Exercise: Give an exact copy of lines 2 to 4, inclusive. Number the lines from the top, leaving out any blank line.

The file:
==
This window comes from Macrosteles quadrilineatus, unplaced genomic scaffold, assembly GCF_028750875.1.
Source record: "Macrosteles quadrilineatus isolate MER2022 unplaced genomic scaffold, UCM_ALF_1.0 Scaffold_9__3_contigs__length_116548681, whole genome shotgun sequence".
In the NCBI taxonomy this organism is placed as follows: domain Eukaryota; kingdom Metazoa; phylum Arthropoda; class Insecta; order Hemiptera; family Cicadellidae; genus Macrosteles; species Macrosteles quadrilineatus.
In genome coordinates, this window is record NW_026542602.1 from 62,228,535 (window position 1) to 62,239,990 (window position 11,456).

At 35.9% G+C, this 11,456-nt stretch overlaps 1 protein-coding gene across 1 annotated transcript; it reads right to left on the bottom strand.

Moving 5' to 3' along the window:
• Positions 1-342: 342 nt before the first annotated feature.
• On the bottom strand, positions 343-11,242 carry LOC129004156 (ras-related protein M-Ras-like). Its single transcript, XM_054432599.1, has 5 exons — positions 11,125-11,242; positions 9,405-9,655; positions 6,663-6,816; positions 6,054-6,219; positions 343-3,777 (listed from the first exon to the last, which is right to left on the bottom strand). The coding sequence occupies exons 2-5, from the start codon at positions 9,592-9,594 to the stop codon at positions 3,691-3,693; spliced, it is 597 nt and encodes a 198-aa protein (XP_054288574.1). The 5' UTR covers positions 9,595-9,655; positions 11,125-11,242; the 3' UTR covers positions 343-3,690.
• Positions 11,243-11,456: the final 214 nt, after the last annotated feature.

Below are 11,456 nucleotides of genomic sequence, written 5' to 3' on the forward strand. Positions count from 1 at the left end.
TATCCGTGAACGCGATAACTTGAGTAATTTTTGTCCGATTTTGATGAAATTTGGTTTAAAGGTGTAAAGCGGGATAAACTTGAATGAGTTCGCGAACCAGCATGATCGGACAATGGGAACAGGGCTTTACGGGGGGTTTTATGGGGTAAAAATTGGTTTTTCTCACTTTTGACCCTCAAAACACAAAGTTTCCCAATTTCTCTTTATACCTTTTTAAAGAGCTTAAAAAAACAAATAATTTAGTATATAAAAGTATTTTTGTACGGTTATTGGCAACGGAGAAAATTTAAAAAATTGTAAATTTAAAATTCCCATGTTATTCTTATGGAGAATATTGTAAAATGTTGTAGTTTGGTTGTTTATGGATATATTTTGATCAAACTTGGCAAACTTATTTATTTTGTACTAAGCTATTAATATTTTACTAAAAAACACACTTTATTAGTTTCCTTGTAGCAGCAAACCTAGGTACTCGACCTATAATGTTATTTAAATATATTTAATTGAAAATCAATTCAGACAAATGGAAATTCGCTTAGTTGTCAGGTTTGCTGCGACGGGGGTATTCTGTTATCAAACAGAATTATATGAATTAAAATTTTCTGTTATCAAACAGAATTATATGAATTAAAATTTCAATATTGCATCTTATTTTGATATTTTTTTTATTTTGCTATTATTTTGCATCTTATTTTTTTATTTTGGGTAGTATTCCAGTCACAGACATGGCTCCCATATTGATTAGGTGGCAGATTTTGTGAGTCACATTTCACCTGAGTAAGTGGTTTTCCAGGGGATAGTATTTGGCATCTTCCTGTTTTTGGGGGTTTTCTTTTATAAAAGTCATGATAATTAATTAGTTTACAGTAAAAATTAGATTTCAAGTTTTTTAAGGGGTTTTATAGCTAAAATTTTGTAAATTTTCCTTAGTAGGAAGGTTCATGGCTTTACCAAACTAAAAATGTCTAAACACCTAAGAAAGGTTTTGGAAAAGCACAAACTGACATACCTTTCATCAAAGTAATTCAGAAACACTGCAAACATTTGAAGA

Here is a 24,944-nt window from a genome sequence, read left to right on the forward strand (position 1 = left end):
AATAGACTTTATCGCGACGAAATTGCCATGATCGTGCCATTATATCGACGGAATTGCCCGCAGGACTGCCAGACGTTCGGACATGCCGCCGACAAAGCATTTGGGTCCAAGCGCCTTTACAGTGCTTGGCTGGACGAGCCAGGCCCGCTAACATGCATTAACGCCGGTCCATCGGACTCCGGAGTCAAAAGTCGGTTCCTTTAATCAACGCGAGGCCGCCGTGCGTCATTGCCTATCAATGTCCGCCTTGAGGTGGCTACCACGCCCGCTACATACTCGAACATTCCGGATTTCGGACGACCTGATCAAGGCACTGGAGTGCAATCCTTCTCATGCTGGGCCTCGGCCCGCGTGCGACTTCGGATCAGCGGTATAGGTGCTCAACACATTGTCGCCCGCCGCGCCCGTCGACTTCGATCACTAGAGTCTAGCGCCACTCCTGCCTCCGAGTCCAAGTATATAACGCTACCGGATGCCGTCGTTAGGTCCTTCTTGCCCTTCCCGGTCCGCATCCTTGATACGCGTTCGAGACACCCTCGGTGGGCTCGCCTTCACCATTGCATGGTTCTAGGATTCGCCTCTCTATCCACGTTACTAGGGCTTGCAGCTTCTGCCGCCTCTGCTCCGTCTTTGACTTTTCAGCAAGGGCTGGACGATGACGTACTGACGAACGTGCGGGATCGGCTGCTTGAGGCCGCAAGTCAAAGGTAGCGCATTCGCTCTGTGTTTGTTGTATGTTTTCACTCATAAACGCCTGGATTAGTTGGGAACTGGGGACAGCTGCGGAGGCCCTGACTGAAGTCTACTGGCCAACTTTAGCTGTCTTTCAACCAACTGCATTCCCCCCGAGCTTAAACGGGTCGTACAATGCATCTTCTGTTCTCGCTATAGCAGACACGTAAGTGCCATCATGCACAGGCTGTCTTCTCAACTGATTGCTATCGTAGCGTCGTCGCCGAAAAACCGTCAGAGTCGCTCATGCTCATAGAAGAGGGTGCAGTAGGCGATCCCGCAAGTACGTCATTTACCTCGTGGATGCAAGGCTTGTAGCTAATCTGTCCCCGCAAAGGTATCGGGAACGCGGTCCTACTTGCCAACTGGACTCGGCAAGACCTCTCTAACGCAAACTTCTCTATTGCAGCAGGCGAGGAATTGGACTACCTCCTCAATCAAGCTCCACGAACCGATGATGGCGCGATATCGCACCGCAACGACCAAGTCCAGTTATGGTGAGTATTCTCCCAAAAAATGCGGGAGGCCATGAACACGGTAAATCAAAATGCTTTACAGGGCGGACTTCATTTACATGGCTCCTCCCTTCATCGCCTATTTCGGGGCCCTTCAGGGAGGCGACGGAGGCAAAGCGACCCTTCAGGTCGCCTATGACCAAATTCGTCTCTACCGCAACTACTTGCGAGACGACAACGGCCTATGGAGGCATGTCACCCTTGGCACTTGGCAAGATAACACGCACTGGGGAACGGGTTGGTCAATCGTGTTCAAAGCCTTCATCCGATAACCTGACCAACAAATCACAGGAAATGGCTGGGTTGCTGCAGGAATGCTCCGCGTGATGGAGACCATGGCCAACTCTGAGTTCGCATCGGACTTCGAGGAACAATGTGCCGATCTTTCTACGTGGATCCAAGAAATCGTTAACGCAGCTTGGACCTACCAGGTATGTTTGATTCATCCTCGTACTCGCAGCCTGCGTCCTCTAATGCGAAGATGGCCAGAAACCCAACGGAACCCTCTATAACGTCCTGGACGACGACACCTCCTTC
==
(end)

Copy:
Source record: "Macrosteles quadrilineatus isolate MER2022 unplaced genomic scaffold, UCM_ALF_1.0 Scaffold_9__3_contigs__length_116548681, whole genome shotgun sequence".
In the NCBI taxonomy this organism is placed as follows: domain Eukaryota; kingdom Metazoa; phylum Arthropoda; class Insecta; order Hemiptera; family Cicadellidae; genus Macrosteles; species Macrosteles quadrilineatus.
In genome coordinates, this window is record NW_026542602.1 from 62,228,535 (window position 1) to 62,239,990 (window position 11,456).